Ted Hughes (1930 - 1998)

Ted Hughes, Poet Laureate from 1984 to 1998, was one of the most popular and highly regarded British poets of the twentieth century. He won many literary prizes, including The Whitbread Book of the Year two years running, for Tales from Ovid in 1997 and Birthday Letters in 1998, and was awarded an OBE in 1977, and the Order of Merit in 1998. He was an intense, imaginative writer, known for his stern, direct style and his depiction of the elemental forces of nature and animal life. Among other influences his writing drew upon his Yorkshire background, his parents' experiences, Shakespeare, and his interests in mythology, shamanism, and the occult.

Edward James Hughes was born in Mytholmroyd, a town surrounded by the bleak landscape of the Yorkshire moors. In childhood he learned to hunt and developed a profound knowledge of, and respect for, nature. His father told stories of his experiences during the First World War, and his mother talked of seeing ghosts. These experiences fed into his work, as seen for example in the collection of short stories, Difficulties of a Bridegroom (1995), which includes ‘The Rain Horse’ (originally published in Wodwo, 1967), a story of a man chased by a horse on a stormy moor, ‘The Wound’, about an injured soldier's demon-filled hallucinations, and ‘The Deadfall’ in which a ghost helps to free a fox cub caught in a trap.

Hughes started writing comic verse at the age of eleven and had poetry published in the school magazine. In 1948 he won an Open Exhibition to Pembroke College, Cambridge, and went up in 1951 after completing National Service. In the Army, stationed in Yorkshire, he spent much of his spare time reading Shakespeare, and was later to write a criticism of Shakespeare's work, Shakespeare and the Goddess of Complete Being (1992). He occasionally included Shakespearean references in his poems, and in ‘Setebos’ from Birthday Letters (1998) he compares himself and his wife with Ferdinand and Miranda from The Tempest.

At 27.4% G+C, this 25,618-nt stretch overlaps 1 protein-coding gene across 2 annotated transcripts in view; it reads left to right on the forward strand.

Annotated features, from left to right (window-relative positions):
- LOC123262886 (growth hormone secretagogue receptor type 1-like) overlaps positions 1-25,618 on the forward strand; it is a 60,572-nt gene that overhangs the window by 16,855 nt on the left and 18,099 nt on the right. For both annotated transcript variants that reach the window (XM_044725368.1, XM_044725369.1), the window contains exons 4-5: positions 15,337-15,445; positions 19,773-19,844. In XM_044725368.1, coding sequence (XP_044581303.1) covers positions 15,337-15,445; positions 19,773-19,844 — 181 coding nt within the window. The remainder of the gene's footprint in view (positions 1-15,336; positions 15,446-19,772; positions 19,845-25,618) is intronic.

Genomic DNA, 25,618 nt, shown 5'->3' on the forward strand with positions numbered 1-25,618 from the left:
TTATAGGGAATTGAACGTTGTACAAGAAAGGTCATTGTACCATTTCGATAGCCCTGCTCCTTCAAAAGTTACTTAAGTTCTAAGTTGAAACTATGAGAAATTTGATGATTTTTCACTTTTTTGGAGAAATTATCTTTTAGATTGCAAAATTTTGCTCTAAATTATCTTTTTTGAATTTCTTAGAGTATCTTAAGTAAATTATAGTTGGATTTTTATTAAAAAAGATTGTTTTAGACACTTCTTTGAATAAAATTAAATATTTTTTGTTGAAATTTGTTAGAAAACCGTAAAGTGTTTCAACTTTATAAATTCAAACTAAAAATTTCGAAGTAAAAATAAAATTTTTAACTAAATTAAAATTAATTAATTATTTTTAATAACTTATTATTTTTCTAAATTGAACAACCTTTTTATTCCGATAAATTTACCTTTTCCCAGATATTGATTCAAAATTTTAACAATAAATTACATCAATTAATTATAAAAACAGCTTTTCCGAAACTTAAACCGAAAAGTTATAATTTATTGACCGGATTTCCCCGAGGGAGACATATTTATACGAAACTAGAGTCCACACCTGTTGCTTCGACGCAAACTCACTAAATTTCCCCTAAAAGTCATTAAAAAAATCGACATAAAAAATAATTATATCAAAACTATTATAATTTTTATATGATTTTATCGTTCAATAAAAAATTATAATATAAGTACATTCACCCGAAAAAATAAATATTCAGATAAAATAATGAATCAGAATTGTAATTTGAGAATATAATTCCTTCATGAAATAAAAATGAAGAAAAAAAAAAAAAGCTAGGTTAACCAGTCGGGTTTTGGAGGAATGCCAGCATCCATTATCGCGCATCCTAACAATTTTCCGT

At Cambridge he felt that studying English literature restricted his own writing style, so switched to archaeology and anthropology. He read the poetry of primitive societies and became interested in their folklore. After university he wrote under various pseudonyms while working as a rose gardener, night watchman, zoo attendant, and school teacher. In 1956, with a group of friends, he launched a poetry magazine, The St. Botolph's Review. The magazine ran for only one issue, but at its inauguration party he met the talented but troubled American writer Sylvia Plath, who was at Cambridge on a Fulbright Scholarship, and they married later that year.

Plath entered some of Hughes’s poems for a poetry competition, which he subsequently won. As a result, 1957 saw the publication of The Hawk in the Rain, a collection which demonstrated that Hughes did not shy away from the less attractive aspects of nature: apes adore their fleas, and the jaguar is on a short, fierce fuse. It also contains some of his best-known early poems such as ‘The Thought Fox’ and the title poem, ‘Hawk in the Rain’.

Once Plath had finished her Masters Degree, the couple travelled to the US, where Hughes wrote many of the poems which appeared in Lupercal (1960), a volume which consolidated his reputation as a nature poet who was unafraid of the more violent aspects of the natural world. In the collection the pike is described as a malevolent killer, thrushes use a deadly eye to stab at prey, and even the water lily has horror nudging her root.

In 1959 they moved to England, and in 1960 their daughter, Frieda Rebecca, was born. Needing extra income Hughes wrote for various magazines and newspapers and did radio programmes for the BBC. In 1961 he published a book of children's verse, Meet My Folks! The unconventional family in the story includes an octopus grandmother and an aunt who turns into a witch.

In January 1962 their second child, Nicholas Farrar, was born but, soon afterwards, the marriage broke down. Plath suffered mood swings and fits of jealousy. Hughes met Assia Wevill and the couple had an affair which resulted in a daughter, Shura, being born in 1965. In 1962, the year in which he and Thom Gunn published Selected Poems, Hughes moved to London.